The man who pioneered Trumpism

In his most famous speech, delivered in Des Moines in November 1969, Agnew took on journalists by asking, “What do Americans know of these men who read the same newspapers and draw their political views from the same sources?” And just as for conservatives today, his political base loved the media-bashing.

Agnew addressed his “silent majority” supporters far from the cosmopolitan coasts, taking on “radical liberals” and those within his own party who failed to back Nixon’s Vietnam War policies. He brushed aside data and analysis as “pabulum for the permissivists.” He went after those who “think that a college education makes you not only intellectually superior, but morally superior as well to those who did not have your opportunity.” He questioned elites who “think that blue-collar work — like fixing an automobile or driving a truck — is not nearly as dignified or significant as pushing a pencil at a tax-exempt foundation.”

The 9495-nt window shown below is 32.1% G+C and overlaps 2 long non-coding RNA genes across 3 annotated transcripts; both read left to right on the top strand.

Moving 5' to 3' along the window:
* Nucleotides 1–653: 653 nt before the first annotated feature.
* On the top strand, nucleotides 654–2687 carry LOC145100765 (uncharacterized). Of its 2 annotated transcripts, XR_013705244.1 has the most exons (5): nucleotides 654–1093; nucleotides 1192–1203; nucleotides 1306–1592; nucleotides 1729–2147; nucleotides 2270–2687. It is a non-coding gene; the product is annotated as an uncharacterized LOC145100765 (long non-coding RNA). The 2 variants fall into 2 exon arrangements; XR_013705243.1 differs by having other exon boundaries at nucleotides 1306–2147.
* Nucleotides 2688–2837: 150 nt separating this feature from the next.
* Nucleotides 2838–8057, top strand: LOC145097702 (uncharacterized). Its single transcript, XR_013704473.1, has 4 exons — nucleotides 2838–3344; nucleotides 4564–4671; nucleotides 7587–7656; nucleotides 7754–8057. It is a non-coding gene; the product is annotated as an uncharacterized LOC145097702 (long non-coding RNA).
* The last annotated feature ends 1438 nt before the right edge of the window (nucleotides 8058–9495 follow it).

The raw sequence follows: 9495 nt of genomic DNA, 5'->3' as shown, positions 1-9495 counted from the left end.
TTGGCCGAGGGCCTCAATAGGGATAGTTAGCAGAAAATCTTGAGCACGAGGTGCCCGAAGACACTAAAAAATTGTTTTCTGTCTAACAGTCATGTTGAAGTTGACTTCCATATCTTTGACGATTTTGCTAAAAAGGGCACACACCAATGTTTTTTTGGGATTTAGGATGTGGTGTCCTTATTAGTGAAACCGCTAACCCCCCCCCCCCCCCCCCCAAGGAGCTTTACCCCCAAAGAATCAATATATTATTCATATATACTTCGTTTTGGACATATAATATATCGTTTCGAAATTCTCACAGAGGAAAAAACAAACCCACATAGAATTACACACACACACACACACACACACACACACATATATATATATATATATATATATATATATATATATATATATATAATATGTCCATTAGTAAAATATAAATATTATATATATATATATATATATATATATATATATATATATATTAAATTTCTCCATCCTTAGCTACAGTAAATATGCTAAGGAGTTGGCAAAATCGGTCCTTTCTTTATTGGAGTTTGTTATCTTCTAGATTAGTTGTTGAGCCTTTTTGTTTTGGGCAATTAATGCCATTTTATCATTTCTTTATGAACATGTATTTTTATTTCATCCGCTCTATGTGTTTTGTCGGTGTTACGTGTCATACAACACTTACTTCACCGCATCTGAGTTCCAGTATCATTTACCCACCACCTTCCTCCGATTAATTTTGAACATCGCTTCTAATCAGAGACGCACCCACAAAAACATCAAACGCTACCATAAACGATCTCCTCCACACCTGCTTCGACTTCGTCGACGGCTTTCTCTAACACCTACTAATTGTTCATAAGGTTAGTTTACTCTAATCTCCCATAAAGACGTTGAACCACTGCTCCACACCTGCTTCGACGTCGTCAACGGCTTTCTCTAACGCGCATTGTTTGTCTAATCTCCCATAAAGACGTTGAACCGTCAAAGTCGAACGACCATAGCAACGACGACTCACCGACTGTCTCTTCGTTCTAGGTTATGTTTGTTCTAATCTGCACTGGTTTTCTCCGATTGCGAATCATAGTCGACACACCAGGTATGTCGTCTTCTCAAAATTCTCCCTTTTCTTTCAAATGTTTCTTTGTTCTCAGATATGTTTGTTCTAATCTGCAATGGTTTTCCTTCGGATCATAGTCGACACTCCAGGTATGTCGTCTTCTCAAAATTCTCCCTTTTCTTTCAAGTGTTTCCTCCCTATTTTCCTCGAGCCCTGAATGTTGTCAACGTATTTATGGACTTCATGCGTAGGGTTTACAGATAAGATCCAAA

A broad swath of Americans loved it. By the end of 1969, Agnew was the third-most-admired man in America, behind only Billy Graham and Nixon.

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